Young guns

Karthick Naren's passion for filmmaking began when he was just in eleventh grade.  

In Hollywood, the incredibly talented Damien Chazelle (Whiplash, La La Land) is 32. A couple of years ago, a 29-year-old Ryan Coogler gave us Creed, the latest in the Rocky Balboa series. (Coogler wasn’t even born when the previous instalments were released). What about our very own Kollywood?

There has been a spurt in the number of young Tamil filmmakers who have left behind well-paying, conventional jobs or higher education to make cinema. And a few have managed to taste success before turning 30.

Take the case of last year’s Dhuruvangal Pathinaaru, by 22-year-old Karthick Naren. “I had this passion (for films) since childhood, but wasn’t sure I could consider it as a profession,” he says. He came to Chennai from Coimbatore to work as an assistant for Deeraj Vaidy’s Jil Jung Juk. The exposure made him ask for more. He faced a lot of doubt from producers when they found out how old he was. “It was very hurtful at first, but I got used to it,” he says. But the one advice all of them had was to think big — be it the lead star or playing second fiddle to a well-known director to get a grip on things.

Young guns

Naren says the way it worked for him was quite funny. He would start his day by Googling for numbers of film production houses in Chennai, make calls, and if there was a response, rush to their office. “I knew if I asked for appointments, I’d never get them,” he says. Today, Naren says he’s being flooded with offers. Next on the cards is a “very different” suspense drama.

Naren started out as a short film maker, as is the case with many aspiring directors these days. The YouTube path to glory was laid out by three filmmakers: Balaji Mohan, Karthik Subbaraj and Nalan Kumarasamy. Mohan made Kadhalil Sodhappuvadhu Yeppadi when he was just 23. “It was quite a smooth experience.” Was there any bias towards his age, like the sort Karthick Naren faced? With a laugh, he says the cast and crew discovered how young he was only four days into the shoot. “They just asked me over a casual conversation on the set. When I told them, they had a moment-of-truth look on their faces.”

Going back a generation, we have Gautham Vasudev Menon. In 2001, at the age of 28, he directed his debut film, Minnale — a resounding commercial success. And even earlier, there was Vasanth, a protégé of the legendary K. Balachander (KB). Keladi Kanmani happened when he was just 27. Producer P.R. Govindarajan (Kalakendra Films) introduced him to KB. “It was my luck that KB liked me very much. I went on to work under him for 18 films,” says Vasanth.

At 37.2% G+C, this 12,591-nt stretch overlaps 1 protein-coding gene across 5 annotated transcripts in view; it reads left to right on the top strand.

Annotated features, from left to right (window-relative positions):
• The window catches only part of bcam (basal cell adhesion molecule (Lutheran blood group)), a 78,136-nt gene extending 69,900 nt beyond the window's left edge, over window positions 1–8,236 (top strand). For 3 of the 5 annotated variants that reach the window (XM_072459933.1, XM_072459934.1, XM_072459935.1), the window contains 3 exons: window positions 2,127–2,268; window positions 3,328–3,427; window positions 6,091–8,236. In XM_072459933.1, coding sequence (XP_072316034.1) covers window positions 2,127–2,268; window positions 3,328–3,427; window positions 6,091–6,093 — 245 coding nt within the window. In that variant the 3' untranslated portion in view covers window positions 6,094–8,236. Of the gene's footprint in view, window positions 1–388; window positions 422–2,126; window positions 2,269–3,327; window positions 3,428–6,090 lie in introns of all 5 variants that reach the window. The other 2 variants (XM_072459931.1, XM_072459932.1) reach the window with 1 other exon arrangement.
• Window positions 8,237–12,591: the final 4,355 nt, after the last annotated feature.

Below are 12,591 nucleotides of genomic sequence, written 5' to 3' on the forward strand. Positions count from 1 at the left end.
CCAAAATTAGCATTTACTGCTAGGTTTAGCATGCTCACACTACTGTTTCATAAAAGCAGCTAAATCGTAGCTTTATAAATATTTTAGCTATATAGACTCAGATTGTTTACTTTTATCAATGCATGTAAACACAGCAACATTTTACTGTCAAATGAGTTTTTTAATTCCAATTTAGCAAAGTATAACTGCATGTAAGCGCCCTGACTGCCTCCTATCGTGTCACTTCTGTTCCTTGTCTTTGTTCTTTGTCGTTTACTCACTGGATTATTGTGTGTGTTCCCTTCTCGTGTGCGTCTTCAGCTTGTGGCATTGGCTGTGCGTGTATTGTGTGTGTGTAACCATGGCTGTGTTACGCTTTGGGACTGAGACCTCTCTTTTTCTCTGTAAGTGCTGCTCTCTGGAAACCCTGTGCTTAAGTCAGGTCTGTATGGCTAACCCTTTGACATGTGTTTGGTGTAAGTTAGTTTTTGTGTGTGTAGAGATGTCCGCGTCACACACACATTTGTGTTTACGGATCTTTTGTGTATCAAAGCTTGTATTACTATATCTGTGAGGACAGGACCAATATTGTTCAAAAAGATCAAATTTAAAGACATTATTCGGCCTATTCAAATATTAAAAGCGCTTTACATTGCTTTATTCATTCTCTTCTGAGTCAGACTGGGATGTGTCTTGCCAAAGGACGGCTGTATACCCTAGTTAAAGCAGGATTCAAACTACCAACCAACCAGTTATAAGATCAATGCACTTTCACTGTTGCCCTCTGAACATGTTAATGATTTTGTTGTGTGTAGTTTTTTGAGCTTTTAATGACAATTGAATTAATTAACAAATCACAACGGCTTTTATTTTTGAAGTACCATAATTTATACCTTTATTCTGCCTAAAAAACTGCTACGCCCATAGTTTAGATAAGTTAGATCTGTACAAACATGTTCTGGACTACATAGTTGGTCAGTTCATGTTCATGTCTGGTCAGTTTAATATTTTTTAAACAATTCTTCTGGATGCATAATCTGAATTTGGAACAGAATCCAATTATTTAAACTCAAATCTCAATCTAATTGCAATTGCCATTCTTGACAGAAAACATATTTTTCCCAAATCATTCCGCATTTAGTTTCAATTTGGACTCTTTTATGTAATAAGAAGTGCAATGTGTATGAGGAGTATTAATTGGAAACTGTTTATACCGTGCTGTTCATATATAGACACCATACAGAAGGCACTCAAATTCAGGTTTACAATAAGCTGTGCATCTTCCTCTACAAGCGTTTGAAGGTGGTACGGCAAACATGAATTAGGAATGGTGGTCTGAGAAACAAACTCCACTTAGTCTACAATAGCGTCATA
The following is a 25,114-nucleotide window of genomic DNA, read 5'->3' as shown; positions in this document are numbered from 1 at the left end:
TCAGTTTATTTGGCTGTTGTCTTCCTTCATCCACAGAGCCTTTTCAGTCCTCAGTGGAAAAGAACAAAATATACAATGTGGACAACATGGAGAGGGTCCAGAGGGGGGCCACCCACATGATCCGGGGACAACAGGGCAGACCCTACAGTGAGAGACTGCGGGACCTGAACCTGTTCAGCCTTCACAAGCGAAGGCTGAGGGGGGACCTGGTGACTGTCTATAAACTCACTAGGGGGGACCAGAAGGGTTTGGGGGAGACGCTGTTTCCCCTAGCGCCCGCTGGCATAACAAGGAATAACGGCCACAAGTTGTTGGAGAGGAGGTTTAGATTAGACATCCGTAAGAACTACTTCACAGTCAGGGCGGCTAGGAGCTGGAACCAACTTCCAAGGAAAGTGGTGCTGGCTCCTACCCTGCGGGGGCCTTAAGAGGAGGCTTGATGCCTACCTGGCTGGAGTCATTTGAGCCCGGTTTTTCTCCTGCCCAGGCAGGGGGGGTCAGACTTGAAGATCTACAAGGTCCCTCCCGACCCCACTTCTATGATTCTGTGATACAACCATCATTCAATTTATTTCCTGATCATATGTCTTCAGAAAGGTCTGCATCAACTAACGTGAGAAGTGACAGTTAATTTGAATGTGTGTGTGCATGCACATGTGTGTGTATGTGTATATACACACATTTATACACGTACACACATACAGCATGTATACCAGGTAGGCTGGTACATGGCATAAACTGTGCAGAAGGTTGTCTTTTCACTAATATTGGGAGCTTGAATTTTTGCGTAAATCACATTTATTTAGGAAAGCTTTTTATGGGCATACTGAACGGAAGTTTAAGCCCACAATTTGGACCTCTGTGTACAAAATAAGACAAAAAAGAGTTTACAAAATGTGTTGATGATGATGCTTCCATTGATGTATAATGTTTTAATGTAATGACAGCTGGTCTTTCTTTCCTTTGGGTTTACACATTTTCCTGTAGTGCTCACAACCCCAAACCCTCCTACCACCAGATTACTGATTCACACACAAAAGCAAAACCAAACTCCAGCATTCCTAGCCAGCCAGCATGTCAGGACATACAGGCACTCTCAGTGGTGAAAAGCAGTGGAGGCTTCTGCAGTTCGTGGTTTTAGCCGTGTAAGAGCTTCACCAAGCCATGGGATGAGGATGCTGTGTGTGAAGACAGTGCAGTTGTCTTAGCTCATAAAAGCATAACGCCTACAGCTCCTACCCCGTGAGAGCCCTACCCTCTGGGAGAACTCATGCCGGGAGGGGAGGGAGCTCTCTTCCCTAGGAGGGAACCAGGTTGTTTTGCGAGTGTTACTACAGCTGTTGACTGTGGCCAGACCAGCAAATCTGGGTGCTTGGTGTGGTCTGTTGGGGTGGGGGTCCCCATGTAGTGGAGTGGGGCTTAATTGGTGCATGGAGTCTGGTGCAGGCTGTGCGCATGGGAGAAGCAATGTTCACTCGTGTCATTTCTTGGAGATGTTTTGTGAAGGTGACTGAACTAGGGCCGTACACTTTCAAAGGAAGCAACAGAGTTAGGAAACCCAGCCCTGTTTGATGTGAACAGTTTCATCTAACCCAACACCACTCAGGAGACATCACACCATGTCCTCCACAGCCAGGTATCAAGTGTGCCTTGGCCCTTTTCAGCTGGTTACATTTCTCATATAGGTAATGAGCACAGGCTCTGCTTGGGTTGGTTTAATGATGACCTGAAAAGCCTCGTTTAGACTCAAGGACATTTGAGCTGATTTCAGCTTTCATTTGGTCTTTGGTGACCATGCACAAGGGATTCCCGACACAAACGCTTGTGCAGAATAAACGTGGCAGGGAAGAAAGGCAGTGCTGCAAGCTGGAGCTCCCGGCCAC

Vasanth harboured no intentions of making his own film until producer ‘Vivek Chitra’ Sundaram approached him. “I said I had no script. He asked me to come when I had one.” KB’s assistant Ananthu planted the idea of the story, and connected him with S. P. Balasubrahmanyam (his lead actor). What he looked forward to the most was his mentor’s stamp of approval, especially for the song ‘Mannil Indha Kaadhal’, parts of which are seemingly pulled off without a breath by SPB. Until then, Balachander was quite fond of Mani Ratnam among the young crop. Now that compliment was extended to him too. “As he got into his car (after watching the film), I went up and asked him what he thought about the ‘breathless’ song. He said ‘what’s the big deal? SPB, as it is, is breathless when he walks. It’s no surprise he’d be the same when he sings.’”

Young guns

Stepping out of a mentor’s shadow isn’t always easy. More than two decades earlier, a 25-year-old K. Bhagyaraj pitched in as Bharathiraja’s assistant for 16 Vayathinile, with suggestions for scenes and dialogue. They liked him, and asked him to continue in Kizhakke Pogum Rail and Sigappu Rojakkal. It was finally time to turn full-fledged director in 1979 with Suvarilladha Chiththirangal. “The producer was familiar with my work. He actually offered me the director’s role during Kizhakke Pogum Rail but I insisted I would complete at least a couple of more films as an assistant.”

What does he think of today’s generation, who are using short films to get noticed? “During our time, there was only one institute (for film). If we didn’t make it there, the only way was to work with a director. Now, every aspirant gets some degree or the other, goes to work, and saves up. It’s no big deal to pump in Rs 50,000 or Rs 1 lakh into an independent film any more. We found it difficult to even buy tea or food while shooting.”

Young guns

The other thing that worries Bhagyaraj is how short-sighted the newbies are with ideas for scripts. Most start out with one brilliant idea, but face a drought by the time they are into their second or third ventures. “One needs to have sufficient experiences in life or at least have the habit of reading books. Back then, there was a dedicated society of writers and story departments in almost every major studio. There is a dearth of individual film writers today. If the director can overlook prestige and obtain rights from writers (outside the industry) like Mahendran or Balachander did, then there’s no problem. But then, at present, there are very few writers like S. Ramakrishnan, whose works seem sort of suitable for film scripts,” he says.

Young guns

Balaji Mohan differs. He cites cases like himself who took the usual route towards becoming a director (he started out as an assistant to Sudha Kongara when she made Drohi). But he is in agreement with the content bit: there really is a dearth in terms of novels and scripts. “That doesn’t happen just with young directors but even the big ones. It applies generally for the Tamil film industry today.”

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Printable version | Nov 29, 2021 12:06:41 AM |

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